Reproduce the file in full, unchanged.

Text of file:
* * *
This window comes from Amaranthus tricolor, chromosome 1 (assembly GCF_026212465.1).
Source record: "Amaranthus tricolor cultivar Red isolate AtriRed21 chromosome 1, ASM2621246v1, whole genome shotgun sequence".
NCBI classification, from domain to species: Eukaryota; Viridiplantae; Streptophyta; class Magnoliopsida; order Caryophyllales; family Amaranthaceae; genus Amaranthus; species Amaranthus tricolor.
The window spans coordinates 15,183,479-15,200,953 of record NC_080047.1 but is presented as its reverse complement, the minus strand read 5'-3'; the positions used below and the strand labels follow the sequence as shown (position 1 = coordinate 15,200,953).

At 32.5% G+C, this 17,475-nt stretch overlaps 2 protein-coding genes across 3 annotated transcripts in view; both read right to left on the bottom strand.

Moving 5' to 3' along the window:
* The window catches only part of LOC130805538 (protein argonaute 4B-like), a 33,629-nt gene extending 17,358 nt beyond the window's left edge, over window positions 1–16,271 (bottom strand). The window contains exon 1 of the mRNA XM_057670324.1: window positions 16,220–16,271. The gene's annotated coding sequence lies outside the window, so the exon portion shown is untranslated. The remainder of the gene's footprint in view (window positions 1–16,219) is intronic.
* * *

This window comes from Amaranthus tricolor, chromosome 1 (assembly GCF_026212465.1).
Source record: "Amaranthus tricolor cultivar Red isolate AtriRed21 chromosome 1, ASM2621246v1, whole genome shotgun sequence".
NCBI classification, from domain to species: Eukaryota; Viridiplantae; Streptophyta; class Magnoliopsida; order Caryophyllales; family Amaranthaceae; genus Amaranthus; species Amaranthus tricolor.
The window spans coordinates 15,183,479-15,200,953 of record NC_080047.1 but is presented as its reverse complement, the minus strand read 5'-3'; the positions used below and the strand labels follow the sequence as shown (position 1 = coordinate 15,200,953).

At 32.5% G+C, this 17,475-nt stretch overlaps 2 protein-coding genes across 3 annotated transcripts in view; both read right to left on the bottom strand.

Moving 5' to 3' along the window:
* The window catches only part of LOC130805538 (protein argonaute 4B-like), a 33,629-nt gene extending 17,358 nt beyond the window's left edge, over window positions 1–16,271 (bottom strand). The window contains exon 1 of the mRNA XM_057670324.1: window positions 16,220–16,271. The gene's annotated coding sequence lies outside the window, so the exon portion shown is untranslated. The remainder of the gene's footprint in view (window positions 1–16,219) is intronic.